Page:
Ill. Bulk Carrier, Inc. v. Jackson, 908 N.E.2d 248, 253 (Ind.Ct.App.2009), trans. denied. Appellants contend that the trial court erred in entering summary judgment in favor of LRPN, arguing that LRPN had a duty of care with respect to A.S. that arose from (1) its lease contract with the Hospital, (2) federal and state regulations regarding safety in the workplace, and (3) its "in-concert" actions with the Hospital.

I. Whether LRPN had a Duty of Care to A.S. Arising from its Lease Contract with the Hospital

Appellants contend that LRPN contracted a duty of care to A.S. through its lease agreement with the Hospital for Heritage Place, in which it agreed, inter alia, to comply with all applicable laws and regulations in the use of the leased premises and not to permit any illegal business to be conducted on the premises. A lease is interpreted in the same way as is any other contract. Chesterfield Management, Inc. v. Cook, 655 N.E.2d 98, 102 (Ind.Ct.App.1995), reh'g denied, trans. denied. The primary goal of contract interpretation is to give effect to the parties' intent. Beiger Heritage Corp. v. Montandon, 691 N.E.2d 1334, 1336 (Ind.Ct.App.1998). Accordingly, when the terms of a contract are clear and unambiguous, they are conclusive and the court will not construe the contract or look to extrinsic evidence. Id. Rather, we will merely apply the contractual provisions. Id.

Ind. Port Comm'n v. Consol. Grain and Barge Co., 701 N.E.2d 882, 887 (Ind.Ct. App.1998), trans. denied.

Generally, one cannot be held liable for the negligent acts of another unless a master-servant relationship exists. Perryman v. Huber, Hunt & Nichols, Inc., 628 N.E.2d 1240, 1245 n. 10 (Ind.Ct.App. 1994), trans. denied. A duty of care, however, may arise contractually. Plan-Tec, Inc. v. Wiggins, 443 N.E.2d 1212, 1218 (Ind.Ct.App.1983). In determining whether a duty exists, we will give effect to the intent of the parties as reflected by the contract language, and if a contract affirmatively evinces an intent to assume a duty of care, actionable negligence may be predicated upon the contractual duty. Id.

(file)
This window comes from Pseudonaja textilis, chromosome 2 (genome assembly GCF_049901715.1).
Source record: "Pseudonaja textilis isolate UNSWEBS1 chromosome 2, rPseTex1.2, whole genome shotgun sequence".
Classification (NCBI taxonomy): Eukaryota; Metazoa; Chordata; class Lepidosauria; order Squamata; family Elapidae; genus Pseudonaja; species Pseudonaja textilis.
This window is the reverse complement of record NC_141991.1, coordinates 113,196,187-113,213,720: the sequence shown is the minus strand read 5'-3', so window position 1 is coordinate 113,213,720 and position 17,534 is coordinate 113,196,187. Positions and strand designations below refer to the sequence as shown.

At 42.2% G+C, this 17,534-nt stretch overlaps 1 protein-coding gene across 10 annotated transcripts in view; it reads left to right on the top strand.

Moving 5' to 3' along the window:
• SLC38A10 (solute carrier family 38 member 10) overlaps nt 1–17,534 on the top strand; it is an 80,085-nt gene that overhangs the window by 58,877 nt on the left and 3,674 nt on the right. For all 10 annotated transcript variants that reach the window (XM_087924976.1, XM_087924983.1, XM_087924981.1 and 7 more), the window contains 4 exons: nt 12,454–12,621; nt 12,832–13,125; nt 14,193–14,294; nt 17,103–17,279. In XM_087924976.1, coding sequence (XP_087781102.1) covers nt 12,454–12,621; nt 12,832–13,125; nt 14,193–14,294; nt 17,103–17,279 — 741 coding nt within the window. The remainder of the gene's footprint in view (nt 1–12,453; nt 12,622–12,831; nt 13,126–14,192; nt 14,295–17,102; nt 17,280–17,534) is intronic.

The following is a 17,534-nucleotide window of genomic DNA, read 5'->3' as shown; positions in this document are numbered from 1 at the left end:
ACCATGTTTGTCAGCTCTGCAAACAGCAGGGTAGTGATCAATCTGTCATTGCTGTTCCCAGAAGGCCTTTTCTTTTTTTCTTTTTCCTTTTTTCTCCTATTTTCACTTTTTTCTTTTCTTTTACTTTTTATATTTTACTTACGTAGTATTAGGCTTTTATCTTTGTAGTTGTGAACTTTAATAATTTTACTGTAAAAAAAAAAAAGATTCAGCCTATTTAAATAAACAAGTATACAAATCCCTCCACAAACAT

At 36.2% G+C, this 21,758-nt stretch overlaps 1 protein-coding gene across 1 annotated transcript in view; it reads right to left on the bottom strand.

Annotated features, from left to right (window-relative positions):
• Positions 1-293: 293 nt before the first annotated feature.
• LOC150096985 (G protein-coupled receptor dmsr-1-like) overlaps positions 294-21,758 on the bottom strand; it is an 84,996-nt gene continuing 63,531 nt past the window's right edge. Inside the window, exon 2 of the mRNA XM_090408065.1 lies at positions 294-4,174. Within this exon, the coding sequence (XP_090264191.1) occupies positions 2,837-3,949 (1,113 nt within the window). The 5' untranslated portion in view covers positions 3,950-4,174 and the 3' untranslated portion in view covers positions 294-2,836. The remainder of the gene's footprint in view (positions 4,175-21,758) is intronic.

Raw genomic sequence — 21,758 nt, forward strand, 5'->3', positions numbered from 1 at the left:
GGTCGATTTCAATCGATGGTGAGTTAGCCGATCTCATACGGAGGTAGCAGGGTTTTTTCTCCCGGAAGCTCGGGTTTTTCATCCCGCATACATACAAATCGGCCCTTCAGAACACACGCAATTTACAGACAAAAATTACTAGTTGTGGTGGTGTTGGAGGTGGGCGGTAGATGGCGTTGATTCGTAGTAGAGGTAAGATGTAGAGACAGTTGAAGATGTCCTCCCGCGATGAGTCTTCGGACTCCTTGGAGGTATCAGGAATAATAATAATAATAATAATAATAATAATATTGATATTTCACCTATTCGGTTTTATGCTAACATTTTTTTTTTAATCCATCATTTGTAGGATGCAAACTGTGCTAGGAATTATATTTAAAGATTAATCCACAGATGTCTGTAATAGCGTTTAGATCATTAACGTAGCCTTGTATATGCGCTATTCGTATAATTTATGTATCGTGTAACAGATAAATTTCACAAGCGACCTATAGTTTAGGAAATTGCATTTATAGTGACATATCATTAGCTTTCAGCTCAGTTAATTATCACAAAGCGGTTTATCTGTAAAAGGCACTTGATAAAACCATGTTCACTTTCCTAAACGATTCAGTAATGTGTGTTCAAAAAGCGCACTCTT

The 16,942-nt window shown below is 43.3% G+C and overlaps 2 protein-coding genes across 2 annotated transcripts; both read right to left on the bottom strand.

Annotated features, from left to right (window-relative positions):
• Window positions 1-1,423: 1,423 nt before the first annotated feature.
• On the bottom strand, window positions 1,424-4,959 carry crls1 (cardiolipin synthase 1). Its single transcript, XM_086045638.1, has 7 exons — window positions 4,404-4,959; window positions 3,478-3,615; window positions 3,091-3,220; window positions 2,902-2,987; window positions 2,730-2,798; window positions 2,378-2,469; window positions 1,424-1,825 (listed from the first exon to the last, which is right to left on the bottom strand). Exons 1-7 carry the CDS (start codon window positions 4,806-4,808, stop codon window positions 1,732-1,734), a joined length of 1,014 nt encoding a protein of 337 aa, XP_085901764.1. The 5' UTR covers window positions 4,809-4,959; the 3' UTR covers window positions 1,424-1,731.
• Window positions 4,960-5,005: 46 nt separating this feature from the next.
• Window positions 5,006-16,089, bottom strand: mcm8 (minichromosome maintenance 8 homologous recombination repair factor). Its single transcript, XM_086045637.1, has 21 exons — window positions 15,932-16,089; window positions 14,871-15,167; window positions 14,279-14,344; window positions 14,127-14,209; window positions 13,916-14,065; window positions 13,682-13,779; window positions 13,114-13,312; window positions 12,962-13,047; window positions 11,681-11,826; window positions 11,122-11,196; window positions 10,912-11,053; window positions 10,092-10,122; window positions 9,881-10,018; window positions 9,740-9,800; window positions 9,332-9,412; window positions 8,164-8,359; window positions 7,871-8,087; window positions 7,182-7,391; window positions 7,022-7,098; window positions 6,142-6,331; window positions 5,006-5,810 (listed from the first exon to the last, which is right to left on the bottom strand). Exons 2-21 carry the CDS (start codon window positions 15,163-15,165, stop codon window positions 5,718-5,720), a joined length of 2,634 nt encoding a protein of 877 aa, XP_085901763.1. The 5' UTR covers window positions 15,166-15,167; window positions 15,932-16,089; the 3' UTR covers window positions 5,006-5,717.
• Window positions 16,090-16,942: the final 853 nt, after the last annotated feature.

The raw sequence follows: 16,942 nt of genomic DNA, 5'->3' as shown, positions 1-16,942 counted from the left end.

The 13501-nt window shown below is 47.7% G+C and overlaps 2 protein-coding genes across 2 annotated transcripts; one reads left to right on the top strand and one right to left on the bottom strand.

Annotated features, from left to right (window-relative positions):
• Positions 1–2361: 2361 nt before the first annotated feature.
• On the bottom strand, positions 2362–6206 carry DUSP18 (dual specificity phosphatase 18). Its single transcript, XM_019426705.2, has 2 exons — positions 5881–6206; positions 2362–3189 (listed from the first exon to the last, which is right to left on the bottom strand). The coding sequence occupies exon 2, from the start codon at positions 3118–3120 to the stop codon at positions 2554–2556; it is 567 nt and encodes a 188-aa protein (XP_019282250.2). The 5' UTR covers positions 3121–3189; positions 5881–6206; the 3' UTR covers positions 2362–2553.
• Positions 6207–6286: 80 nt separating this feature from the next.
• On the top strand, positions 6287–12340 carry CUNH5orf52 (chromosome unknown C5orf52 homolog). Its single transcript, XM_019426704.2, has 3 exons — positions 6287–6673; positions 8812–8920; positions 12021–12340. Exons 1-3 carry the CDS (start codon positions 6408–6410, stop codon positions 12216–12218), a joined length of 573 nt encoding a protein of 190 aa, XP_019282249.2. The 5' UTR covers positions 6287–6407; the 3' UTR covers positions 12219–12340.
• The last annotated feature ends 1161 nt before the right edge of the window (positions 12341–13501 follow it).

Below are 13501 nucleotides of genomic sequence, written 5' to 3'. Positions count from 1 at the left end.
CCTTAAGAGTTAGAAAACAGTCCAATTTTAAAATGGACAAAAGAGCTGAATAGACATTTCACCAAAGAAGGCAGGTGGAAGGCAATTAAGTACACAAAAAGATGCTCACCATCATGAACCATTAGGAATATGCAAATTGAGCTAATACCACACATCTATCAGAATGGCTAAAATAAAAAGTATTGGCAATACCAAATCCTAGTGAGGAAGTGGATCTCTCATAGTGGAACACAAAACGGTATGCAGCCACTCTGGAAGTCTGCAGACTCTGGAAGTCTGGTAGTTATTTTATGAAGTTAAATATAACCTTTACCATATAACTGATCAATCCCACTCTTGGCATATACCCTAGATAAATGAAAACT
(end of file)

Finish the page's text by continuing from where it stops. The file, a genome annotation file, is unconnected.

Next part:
Appellants point to the following lease provisions as imposing a duty of care on LRPN:


[LRPN] shall use and occupy the premises for medical office purposes, and for no other purpose whatsoever unless permission is granted in writing by [the Hospital]. Any use of the Premise other than as permitted herein is not authorized and [LRPN]'s use of the Premises for any other purpose may invalidate any policies of insurance now or hereafter carried on the Building or may increase the rate of insurance on the Premises or on the Building. In such event, Tenant shall pay all extra insurance premiums which may be caused by any unauthorized use which [LRPN] shall make of the Premises. [LRPN] shall comply with all of the governmental, health, and fire requirements and regulations respecting the Premises and shall not conduct or permit to be conducted on the Premises any business which is contrary to the laws of the United States of America, or of the State of Indiana, or which is contrary to the ordinances of the City of La Porte, Indiana.

* * * *

COMPLIANCE WITH LAWS. [LRPN] shall comply with all applicable federal, state, and municipal laws, ordinances, and regulations and building rules, and shall not directly or indirectly make any use of the Premises which may be prohibited by any thereof of which shall be dangerous to person or property or shall increase the cost of insurance or require additional insurance coverage.

Appellant's App. pp. 141, 162.

Appellants first note that LRPN obligated itself to comply with all "governmental, health, and fire requirements and regulations respecting the Premises" and argue that it did not do so with respect to various federal and state regulations regarding safety equipment. Appellant's App. p. 141. In particular, Appellants point to regulations promulgated by the United States Occupational Safety and Health Administration ("OSHA") and the Indiana State Department of Health ("ISDH") regarding workplace safety. The OSHA regulations in question, however, apply only to "employers," and there is no dispute that LRPN was not A.S.'s employer. See 29 U.S.C. § 654(a) (2002) ("Each employer ... shall furnish to each of his employees employment and a place of employment which are free from recognized hazards that are causing or are likely to cause death or serious physical harm to his employees [and] shall comply with occupational safety and health standards promulgated under this chapter.") (emphasis added).

Moreover, the applicable ISDH regulations apply only to "facility operators," and, contrary to Appellants' argument, we conclude that there is no designated evidence that LRPN operated the laboratory. See 410 IAC 1-4-6 (2002) (An individual or entity that is a facility operator shall comply with the following:.... Ensure that each covered individual whose professional, employment, training, or volunteer activities or duties are performed at or on behalf of the facility, is provided appropriate equipment and...